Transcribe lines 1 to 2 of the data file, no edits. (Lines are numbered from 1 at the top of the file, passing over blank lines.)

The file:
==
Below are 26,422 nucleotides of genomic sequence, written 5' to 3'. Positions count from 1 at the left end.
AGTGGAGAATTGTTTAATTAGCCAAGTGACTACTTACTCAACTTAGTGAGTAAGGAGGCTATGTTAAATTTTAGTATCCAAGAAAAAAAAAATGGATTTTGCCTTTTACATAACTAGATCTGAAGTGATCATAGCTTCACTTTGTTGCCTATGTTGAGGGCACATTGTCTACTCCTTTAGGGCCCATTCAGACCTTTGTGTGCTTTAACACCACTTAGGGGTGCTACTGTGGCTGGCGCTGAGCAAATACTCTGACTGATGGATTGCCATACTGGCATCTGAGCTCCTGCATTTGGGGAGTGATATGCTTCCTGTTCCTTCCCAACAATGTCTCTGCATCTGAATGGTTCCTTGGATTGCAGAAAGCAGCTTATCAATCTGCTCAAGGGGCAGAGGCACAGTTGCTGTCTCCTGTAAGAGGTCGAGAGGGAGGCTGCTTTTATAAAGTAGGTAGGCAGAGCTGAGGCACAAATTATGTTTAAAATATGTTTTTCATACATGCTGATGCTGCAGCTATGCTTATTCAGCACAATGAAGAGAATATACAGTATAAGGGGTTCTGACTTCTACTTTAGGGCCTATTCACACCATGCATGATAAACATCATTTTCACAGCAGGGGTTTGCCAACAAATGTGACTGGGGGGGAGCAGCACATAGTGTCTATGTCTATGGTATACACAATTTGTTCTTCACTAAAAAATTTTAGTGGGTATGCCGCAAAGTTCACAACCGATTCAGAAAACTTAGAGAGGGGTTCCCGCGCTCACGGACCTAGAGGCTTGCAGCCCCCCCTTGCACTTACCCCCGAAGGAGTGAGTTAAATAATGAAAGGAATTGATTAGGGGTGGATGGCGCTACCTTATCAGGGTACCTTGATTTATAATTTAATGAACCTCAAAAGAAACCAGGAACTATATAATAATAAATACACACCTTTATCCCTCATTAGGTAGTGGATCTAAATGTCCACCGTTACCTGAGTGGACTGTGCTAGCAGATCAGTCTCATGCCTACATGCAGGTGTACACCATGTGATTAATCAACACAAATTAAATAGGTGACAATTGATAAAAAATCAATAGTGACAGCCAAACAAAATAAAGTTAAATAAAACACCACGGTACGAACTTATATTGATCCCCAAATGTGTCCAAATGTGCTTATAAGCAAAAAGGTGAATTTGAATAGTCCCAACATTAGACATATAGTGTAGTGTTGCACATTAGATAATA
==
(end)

Below are 26,422 nucleotides of genomic sequence, written 5' to 3'. Positions count from 1 at the left end.
AGTGGAGAATTGTTTAATTAGCCAAGTGACTACTTACTCAACTTAGTGAGTAAGGAGGCTATGTTAAATTTTAGTATCCAAGAAAAAAAAAATGGATTTTGCCTTTTACATAACTAGATCTGAAGTGATCATAGCTTCACTTTGTTGCCTATGTTGAGGGCACATTGTCTACTCCTTTAGGGCCCATTCAGACCTTTGTGTGCTTTAACACCACTTAGGGGTGCTACTGTGGCTGGCGCTGAGCAAATACTCTGACTGATGGATTGCCATACTGGCATCTGAGCTCCTGCATTTGGGGAGTGATATGCTTCCTGTTCCTTCCCAACAATGTCTCTGCATCTGAATGGTTCCTTGGATTGCAGAAAGCAGCTTATCAATCTGCTCAAGGGGCAGAGGCACAGTTGCTGTCTCCTGTAAGAGGTCGAGAGGGAGGCTGCTTTTATAAAGTAGGTAGGCAGAGCTGAGGCACAAATTATGTTTAAAATATGTTTTTCATACATGCTGATGCTGCAGCTATGCTTATTCAGCACAATGAAGAGAATATACAGTATAAGGGGTTCTGACTTCTACTTTAGGGCCTATTCACACCATGCATGATAAACATCATTTTCACAGCAGGGGTTTGCCAACAAATGTGACTGGGGGGGAGCAGCACATAGTGTCTATGTCTATGGTATACACAATTTGTTCTTCACTAAAAAATTTTAGTGGGTATGCCGCAAAGTTCACAACCGATTCAGAAAACTTAGAGAGGGGTTCCCGCGCTCACGGACCTAGAGGCTTGCAGCCCCCCCTTGCACTTACCCCCGAAGGAGTGAGTTAAATAATGAAAGGAATTGATTAGGGGTGGATGGCGCTACCTTATCAGGGTACCTTGATTTATAATTTAATGAACCTCAAAAGAAACCAGGAACTATATAATAATAAATACACACCTTTATCCCTCATTAGGTAGTGGATCTAAATGTCCACCGTTACCTGAGTGGACTGTGCTAGCAGATCAGTCTCATGCCTACATGCAGGTGTACACCATGTGATTAATCAACACAAATTAAATAGGTGACAATTGATAAAAAATCAATAGTGACAGCCAAACAAAATAAAGTTAAATAAAACACCACGGTACGAACTTATATTGATCCCCAAATGTGTCCAAATGTGCTTATAAGCAAAAAGGTGAATTTGAATAGTCCCAACATTAGACATATAGTGTAGTGTTGCACATTAGATAATA